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Milky Way

Milky Way

 Automatic translationAutomatic translation Category: galaxies
Updated June 01, 2013

Milky Way or Galaxy with a capital G, is the name given to our galaxy.
Aged 12 billion years, it has been there since the beginning of the Universe.
Our galaxy contains a set of 200 billion stars and probably a huge amount of dark matter.
Together by their gravitational forces.
Galaxies are of three types: elliptical, spiral, irregular. The Milky Way is a spiral.
The Hubble Space Telescope regularly sends pictures which show the diversity of galaxies.
Our city is really huge star. This is a huge spiral of stars wheel with a diameter of approximately 100  000 light years. Light takes 100 000 years to cross the Milky Way. It appears that the Earth is a continuous white band of the Milky Way.
Our galaxy is composed of three spiral arms (Sagittarius arm, the arm of Orion and Perseus arm). Its mass is 1011 kg or 2x1041 solar masses.
The center of our galaxy is occupied by a black hole, as many galaxies. The Large and Small Magellanic Cloud galaxies are close to ours, visible to southern latitudes. They are with the Milky Way and Andromeda galaxies only visible to the naked eye.

 

Unfortunately we see our galaxy from within and we see a small part of the whole. However, observing nearby galaxies, astronomers were able to simulate a view of our galaxy. Although all the galaxies are different, our galaxy is very similar to the galaxy M83 or M74.
Our Galaxy is certainly a beautiful spiral galaxy with long arms wrap themselves around a star shining center. Our Galaxy also contains beautiful nebulae clouds of gas and dust. Unfortunately, these gases prevent the visible light reaching us.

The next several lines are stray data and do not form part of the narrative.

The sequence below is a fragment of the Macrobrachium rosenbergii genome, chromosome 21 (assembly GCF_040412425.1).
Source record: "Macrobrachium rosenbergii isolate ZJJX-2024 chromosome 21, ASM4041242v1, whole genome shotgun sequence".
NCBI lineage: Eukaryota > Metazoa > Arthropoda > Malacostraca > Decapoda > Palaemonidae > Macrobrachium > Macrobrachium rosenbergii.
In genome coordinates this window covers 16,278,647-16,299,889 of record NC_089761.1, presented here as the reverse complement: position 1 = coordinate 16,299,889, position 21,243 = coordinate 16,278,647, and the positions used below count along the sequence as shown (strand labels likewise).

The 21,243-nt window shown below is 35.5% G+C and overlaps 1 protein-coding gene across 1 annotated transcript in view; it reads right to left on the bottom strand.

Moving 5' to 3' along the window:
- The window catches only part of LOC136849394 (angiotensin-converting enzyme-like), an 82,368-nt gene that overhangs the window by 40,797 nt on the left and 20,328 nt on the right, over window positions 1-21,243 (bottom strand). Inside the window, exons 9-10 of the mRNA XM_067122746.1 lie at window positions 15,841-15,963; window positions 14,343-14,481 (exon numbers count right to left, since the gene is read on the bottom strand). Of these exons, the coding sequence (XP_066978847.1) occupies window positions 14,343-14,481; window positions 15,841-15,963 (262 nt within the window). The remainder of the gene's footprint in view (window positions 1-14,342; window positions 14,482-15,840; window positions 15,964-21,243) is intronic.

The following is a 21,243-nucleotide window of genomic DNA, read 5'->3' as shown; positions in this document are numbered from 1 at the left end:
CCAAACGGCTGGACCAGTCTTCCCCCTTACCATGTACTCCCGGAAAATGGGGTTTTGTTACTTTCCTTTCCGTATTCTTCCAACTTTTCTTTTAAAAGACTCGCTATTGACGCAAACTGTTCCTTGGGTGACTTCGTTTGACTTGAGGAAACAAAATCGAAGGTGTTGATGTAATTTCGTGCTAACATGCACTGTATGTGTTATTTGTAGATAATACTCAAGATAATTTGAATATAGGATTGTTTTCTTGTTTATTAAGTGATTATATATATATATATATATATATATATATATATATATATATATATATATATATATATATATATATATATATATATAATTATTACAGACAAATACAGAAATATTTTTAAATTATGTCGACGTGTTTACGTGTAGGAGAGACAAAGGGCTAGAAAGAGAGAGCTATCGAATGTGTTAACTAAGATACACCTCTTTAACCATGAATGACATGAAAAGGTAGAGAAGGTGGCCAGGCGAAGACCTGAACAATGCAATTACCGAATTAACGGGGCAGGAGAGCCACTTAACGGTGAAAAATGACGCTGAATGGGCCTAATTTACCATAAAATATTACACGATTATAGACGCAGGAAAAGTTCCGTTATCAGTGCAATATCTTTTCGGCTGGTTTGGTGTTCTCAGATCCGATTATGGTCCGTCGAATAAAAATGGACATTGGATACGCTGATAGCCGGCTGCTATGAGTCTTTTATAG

To see what's behind it, astronomers using infrared telescopes and x-ray telescopes.
The infrared images, combined with x-ray images, the stars can be studied in detail by getting rid of the fog and dust environment.

Image: Our Galaxy is a spiral galaxy like M83 (NGC 5236), on the image against. The bright central bulge surrounded by beautiful spiral arms that wind.

 galaxy M83 NGC5236

The place of the Sun in the Galaxy

    

Like almost all galaxies, our galaxy contains at its center a black hole. The center of the galaxy called the Central Molecular Zone. This black hole of several million solar masses, is called Sgr A. The galactic center is also home to the region of star formation, the most active of the galaxy.
The observations in Namibia, with the HESS telescope, have revealed the presence of high-energy gamma rays from the galactic center.
These gamma rays are produced by the collision of protons at very high energy protons with lower energies. Fortunately the sun is free of cosmic rays.
It is located at 2 / 3 of the center of our galaxy to the edge at a distance of approximately 25 000 light years from the center.
It moves at a speed of 254 km / s around the galactic center, it is a revolution in 250 million years.
Since its inception, it has 18 times around the Milky Way.

 

In the center of the Milky Way, there is such a density of stars, the heavens are dazzling. Fortunately the sun has chosen the right distance to travel on this ride with stars. The privileged position of our Sun in the Galaxy, has allowed the planet Earth to support life.
It was in this miraculous blue dot in this oasis of life amid the immensity of a universe without end, we travel at speed, around the Milky Way. The Milky Way and Andromeda will collide in about 3 billion years, if the Sun avoids collisions, it will die slowly in about 5 billion years.